R.I.P.D.  (2013)    63/100

Rating :   63/100                                                                       96 Min        12A

It’s never really a good sign when one of your principal leads, in this case Jeff Bridges, comes out and publicly puts their own film down – here saying the final cut left him feeling ‘underwhelmed’. Going by its critical drubbing, that was putting it mildly for most people, and although it is true the whole movie constantly has an air of ‘this could have been much better’ and there’s a definite feeling of flatness throughout, especially in the first half, I’ll throw the gauntlet down and say it’s actually still quite fun.

Bridges buddies up with Ryan Reynolds to play two dead cops, in the case of Reynolds one very recently deceased, who have been unwittingly selected by the celestial forces of heaven to join the R.I.P.D. (Rest In Peace Department) and hunt down the dead souls (or deados as they’re called, a word which I certainly hope enters into the common vernacular. It’s a hell of a lot better than recent lexical addition ‘double denim’, in fact maybe the two could be switched…) who have by hook or crook escaped judgement from the almighty and are currently hiding in human form on Earth. It is a pretty cool premise and it’s based on the graphic novel of the same name by Peter M. Lenkov, although it does come across as a little too similar to ‘Men in Black’ (97), especially in the beginning, but despite this one of the film’s biggest pluses is that it doesn’t waste any time – the story continues to unfold at a good pace, and so the similarities are quickly forgotten.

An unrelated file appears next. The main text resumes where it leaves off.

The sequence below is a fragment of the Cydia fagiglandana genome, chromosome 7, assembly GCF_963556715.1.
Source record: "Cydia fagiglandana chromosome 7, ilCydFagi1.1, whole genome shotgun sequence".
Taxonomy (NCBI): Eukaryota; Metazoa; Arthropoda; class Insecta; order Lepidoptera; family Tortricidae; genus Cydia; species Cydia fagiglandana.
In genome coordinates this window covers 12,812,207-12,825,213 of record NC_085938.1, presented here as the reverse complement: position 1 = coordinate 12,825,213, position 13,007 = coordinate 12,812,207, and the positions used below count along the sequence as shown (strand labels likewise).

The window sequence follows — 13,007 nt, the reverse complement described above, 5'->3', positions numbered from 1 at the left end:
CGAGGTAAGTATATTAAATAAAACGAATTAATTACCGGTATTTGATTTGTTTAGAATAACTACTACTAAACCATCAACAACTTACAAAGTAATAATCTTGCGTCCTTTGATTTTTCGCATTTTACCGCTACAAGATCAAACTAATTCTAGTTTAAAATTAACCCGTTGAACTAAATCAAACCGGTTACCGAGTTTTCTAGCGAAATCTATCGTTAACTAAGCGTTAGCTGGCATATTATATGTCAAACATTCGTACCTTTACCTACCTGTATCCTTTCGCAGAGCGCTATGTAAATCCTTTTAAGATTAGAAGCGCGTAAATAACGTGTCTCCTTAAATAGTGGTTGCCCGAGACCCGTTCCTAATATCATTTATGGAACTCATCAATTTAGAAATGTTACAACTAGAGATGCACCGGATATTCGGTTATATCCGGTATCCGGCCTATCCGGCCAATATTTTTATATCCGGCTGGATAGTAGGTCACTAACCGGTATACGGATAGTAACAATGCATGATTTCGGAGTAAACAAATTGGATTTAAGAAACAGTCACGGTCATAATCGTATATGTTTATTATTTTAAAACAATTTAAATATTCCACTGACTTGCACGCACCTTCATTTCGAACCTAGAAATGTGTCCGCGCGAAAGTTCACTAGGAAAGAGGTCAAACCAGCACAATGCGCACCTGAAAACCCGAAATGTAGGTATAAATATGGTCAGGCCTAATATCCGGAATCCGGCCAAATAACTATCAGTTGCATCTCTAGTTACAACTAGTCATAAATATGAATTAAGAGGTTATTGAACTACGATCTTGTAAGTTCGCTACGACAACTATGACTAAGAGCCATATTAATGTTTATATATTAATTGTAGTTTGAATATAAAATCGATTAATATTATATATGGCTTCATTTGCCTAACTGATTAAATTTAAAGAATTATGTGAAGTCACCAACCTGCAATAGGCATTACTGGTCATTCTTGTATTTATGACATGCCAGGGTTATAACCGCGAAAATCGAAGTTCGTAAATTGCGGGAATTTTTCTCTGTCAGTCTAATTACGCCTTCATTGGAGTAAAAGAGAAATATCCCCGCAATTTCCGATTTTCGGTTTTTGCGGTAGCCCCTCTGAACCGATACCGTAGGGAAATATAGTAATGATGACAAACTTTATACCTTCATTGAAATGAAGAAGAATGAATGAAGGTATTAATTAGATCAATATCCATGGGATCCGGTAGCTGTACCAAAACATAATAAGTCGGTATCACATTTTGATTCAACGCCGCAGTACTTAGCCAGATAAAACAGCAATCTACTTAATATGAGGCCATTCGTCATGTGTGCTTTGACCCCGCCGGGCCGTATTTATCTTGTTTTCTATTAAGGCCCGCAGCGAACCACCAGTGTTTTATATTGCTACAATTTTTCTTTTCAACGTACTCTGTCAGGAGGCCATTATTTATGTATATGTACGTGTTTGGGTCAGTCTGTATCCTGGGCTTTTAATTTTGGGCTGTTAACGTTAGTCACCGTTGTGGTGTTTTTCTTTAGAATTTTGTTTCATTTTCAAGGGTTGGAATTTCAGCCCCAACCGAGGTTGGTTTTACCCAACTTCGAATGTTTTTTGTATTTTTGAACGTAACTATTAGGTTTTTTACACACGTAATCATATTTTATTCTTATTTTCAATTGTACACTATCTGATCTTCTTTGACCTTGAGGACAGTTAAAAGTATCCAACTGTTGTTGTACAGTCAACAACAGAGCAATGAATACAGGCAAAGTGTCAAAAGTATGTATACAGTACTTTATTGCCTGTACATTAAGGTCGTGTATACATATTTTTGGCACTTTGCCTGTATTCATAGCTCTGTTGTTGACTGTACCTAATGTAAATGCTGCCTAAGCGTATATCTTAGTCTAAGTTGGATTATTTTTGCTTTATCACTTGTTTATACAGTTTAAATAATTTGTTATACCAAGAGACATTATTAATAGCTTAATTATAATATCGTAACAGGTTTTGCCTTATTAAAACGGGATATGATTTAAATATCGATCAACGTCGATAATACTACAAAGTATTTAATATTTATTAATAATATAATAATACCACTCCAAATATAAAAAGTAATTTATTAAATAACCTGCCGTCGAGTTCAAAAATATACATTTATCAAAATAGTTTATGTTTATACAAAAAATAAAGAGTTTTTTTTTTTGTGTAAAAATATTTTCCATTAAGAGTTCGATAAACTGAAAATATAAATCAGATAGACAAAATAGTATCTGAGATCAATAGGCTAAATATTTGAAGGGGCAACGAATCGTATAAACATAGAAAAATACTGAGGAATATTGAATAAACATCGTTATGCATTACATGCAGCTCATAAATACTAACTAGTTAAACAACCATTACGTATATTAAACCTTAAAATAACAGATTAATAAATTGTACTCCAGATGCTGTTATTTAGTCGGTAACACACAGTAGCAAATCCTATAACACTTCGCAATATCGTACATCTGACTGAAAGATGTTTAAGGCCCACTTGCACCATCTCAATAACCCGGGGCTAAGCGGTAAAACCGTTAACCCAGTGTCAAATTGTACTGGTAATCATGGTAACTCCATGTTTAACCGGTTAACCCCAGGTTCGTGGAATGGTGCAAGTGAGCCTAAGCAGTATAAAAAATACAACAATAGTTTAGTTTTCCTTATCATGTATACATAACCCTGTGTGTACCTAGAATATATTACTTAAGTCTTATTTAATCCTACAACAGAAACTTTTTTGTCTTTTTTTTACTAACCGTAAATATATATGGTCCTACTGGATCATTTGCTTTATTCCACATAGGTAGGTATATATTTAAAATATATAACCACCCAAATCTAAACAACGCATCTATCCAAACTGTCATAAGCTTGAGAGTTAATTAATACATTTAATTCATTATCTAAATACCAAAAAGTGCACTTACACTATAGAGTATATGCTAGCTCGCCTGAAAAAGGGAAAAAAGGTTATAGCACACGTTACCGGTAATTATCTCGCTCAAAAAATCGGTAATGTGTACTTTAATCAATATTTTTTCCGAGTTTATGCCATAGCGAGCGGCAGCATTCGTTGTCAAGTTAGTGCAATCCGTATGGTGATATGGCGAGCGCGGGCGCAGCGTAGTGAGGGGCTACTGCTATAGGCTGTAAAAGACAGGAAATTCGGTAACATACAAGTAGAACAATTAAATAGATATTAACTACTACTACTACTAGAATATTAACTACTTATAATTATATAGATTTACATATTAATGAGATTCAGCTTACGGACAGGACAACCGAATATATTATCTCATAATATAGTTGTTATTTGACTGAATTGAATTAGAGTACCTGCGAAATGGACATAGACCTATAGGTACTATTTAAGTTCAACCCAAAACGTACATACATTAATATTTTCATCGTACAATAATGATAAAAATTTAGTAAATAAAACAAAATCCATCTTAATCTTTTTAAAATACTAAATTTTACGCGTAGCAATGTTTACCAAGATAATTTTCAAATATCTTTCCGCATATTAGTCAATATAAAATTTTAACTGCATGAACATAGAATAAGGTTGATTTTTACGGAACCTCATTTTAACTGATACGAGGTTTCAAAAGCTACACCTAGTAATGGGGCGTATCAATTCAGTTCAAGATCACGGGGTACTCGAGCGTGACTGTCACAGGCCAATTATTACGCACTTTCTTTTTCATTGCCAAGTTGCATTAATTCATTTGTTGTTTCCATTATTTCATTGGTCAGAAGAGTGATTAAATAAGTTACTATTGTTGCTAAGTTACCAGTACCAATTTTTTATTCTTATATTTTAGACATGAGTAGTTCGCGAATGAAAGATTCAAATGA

Gags feature prominently, and like everything else they usually work to at least some degree. Used time and again is the fact that the two main characters are given disguises, or ‘avatars’, once they’re returned to the land of the living – for Reynolds, an old Chinese man (James Hong), and Bridges, a tall hot blonde (Marisa Miller). It’s a nice touch. Kevin Bacon has another good turn as the bad guy (see 2010’s ‘Super’) but one of the film’s strengths is the commitment of Bridges, who was murdered way back in the old west and sports a pretty unique cowboy accent. It’s unique to the point of not being able to understand what he’s saying all the time (apparently the sound department had issues with this) but it still works well and adds a lot of flavour to both his character and the film. Mary-Louise Parker is also good in support.

Personally I hope they make another one – here’s a glimpse behind the scenes …

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